“Prior to this, there weren’t a lot of data out there that asked the questions, ‘How much is too much? Are the guidelines appropriate? Ultimately, will limiting screen time in preschool years have benefits for a child’s development?’ This study gives parents some of those answers,” added the study’s first author Sukhpreet Tamana, an AllerGen Highly Qualified Personnel and a postdoctoral fellow in the Department of Pediatrics at the University of Alberta.
“The two big takeaways from this study are that children exposed to more screen time, at either age three or five years, showed significantly greater behavioural and attention problems at age five, and that this association was greater than any other risk factor we assessed, including sleep, parenting stress, and socioeconomic factors,” added Tamana.
The researchers also identified factors that provided protection from the negative effects of screen time. Good quality sleep had a small impact, while participation in organized sports was found to have a highly significant protective effect.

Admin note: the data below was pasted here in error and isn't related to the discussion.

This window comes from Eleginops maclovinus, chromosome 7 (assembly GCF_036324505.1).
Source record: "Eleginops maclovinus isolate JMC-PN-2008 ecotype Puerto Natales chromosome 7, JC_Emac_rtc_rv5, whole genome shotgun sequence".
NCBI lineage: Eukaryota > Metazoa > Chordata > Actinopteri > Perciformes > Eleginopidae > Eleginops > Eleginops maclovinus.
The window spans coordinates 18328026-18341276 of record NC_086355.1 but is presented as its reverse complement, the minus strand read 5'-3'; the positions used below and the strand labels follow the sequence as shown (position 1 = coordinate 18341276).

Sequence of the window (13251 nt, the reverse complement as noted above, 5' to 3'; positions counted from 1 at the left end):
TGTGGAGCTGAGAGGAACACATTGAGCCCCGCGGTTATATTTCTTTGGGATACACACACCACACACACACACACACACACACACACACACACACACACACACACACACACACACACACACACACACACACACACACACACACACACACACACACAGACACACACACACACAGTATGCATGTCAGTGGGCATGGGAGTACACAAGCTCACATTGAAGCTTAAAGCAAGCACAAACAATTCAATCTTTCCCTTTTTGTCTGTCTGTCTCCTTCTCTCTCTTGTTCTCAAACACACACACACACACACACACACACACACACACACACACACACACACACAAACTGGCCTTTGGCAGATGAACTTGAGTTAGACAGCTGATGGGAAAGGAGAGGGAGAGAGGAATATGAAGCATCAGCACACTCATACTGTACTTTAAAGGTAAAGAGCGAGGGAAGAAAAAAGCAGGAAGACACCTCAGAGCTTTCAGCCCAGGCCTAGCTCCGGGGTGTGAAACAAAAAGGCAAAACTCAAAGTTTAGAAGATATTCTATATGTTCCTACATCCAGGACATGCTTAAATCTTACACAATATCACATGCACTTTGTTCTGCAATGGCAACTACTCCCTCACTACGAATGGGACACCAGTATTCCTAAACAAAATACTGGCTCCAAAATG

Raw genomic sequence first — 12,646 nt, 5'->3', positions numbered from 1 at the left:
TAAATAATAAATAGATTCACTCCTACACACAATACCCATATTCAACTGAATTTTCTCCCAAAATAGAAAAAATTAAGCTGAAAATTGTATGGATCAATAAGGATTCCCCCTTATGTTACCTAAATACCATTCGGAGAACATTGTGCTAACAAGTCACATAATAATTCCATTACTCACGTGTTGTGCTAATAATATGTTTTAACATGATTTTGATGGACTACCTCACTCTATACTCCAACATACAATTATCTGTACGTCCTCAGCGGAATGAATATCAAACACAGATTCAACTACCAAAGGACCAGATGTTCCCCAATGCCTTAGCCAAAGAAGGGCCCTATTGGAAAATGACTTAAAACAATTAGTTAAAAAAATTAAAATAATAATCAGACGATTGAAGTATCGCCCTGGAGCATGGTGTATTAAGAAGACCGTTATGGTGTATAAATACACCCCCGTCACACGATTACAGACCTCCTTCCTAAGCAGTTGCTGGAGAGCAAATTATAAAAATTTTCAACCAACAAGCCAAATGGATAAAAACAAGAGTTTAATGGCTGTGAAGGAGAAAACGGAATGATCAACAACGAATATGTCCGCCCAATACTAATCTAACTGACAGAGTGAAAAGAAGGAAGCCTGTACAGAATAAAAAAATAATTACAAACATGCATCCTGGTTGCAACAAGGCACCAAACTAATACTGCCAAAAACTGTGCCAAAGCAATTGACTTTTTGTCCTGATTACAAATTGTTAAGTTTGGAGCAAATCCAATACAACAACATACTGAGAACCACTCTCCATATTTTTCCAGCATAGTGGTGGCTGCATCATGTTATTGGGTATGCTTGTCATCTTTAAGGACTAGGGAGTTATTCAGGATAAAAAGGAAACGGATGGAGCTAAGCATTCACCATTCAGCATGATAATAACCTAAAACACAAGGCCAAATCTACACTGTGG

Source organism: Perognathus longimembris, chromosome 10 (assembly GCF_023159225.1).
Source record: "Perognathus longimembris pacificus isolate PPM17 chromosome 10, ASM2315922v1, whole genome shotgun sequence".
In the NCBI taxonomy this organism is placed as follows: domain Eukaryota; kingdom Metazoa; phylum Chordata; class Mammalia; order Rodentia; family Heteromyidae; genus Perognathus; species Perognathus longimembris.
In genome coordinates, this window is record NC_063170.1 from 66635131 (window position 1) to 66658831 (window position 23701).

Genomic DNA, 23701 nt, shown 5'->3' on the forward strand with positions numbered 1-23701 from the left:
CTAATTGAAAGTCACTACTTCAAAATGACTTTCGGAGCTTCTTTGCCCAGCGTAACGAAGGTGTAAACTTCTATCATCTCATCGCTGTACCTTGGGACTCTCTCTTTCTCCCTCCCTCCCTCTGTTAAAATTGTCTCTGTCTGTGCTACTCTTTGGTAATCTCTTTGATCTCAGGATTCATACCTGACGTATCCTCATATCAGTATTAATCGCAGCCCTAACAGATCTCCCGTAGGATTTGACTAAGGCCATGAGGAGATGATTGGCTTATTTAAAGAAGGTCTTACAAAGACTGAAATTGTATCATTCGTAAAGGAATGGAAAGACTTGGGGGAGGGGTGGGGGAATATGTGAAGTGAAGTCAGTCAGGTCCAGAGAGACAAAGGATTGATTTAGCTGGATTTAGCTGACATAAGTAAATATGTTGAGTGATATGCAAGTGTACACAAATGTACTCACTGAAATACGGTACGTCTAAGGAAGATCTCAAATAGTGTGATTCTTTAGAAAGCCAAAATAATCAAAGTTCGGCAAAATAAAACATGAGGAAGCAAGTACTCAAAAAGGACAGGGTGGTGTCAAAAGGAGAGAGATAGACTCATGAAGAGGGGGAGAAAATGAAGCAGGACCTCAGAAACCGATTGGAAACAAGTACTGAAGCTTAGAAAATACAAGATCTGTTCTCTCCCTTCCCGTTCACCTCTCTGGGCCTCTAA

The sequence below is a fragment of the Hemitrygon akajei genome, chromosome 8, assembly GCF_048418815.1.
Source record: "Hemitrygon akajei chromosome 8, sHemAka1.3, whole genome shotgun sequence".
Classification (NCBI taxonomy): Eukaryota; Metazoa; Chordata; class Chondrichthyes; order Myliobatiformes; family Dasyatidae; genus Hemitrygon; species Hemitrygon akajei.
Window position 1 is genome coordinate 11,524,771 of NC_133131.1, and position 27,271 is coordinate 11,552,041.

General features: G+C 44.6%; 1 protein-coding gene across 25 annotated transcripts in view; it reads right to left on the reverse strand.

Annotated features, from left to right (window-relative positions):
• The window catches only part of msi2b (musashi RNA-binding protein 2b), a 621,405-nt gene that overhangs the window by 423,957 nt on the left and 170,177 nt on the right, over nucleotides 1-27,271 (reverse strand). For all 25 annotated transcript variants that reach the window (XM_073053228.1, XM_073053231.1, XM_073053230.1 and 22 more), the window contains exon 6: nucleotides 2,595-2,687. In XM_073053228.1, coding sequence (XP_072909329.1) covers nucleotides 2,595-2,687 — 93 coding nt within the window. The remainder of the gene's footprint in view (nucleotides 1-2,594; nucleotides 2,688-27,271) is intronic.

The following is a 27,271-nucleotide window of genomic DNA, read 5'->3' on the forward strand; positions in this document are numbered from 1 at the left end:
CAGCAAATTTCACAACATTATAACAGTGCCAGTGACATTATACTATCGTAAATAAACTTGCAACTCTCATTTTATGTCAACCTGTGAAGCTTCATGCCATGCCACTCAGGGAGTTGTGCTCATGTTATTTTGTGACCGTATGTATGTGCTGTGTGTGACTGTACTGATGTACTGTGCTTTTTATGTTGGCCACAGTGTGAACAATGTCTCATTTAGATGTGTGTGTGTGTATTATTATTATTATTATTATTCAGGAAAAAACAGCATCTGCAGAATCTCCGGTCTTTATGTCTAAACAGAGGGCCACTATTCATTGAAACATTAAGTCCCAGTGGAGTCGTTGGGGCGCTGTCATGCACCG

“Interestingly, it wasn’t physical activity on its own that was protective; the activity needed to have structure,” said Mandhane. “And the more time children spent doing organized sports, the less likely they were to exhibit behavioural problems.”
“A lot of the things that you do through organized activities are really important for young kids early on,” noted Tamana.
“It sets the stage for development amongst children. I think in lieu of screen time, it would be beneficial for parents to increase opportunities for other structured activities instead.”
The study did not determine if the media content itself (educational, video gaming, social media) or screen type (television, computer, tablet) were important predictors of behavioral problems, though the team plans to examine those questions more fully in future research.
While the researchers suggest “less is more” when it comes to screen time amongst preschool-aged children, they do not advocate for eliminating it entirely.
“Our data suggests that between zero and 30 minutes a day is the optimal amount of screen time,” said Mandhane. “The preschool period is an ideal time for education on healthy relationships with screens, and we believe our data shows that you can’t start too early.”
University of Alberta
Ross Neitz – University of Alberta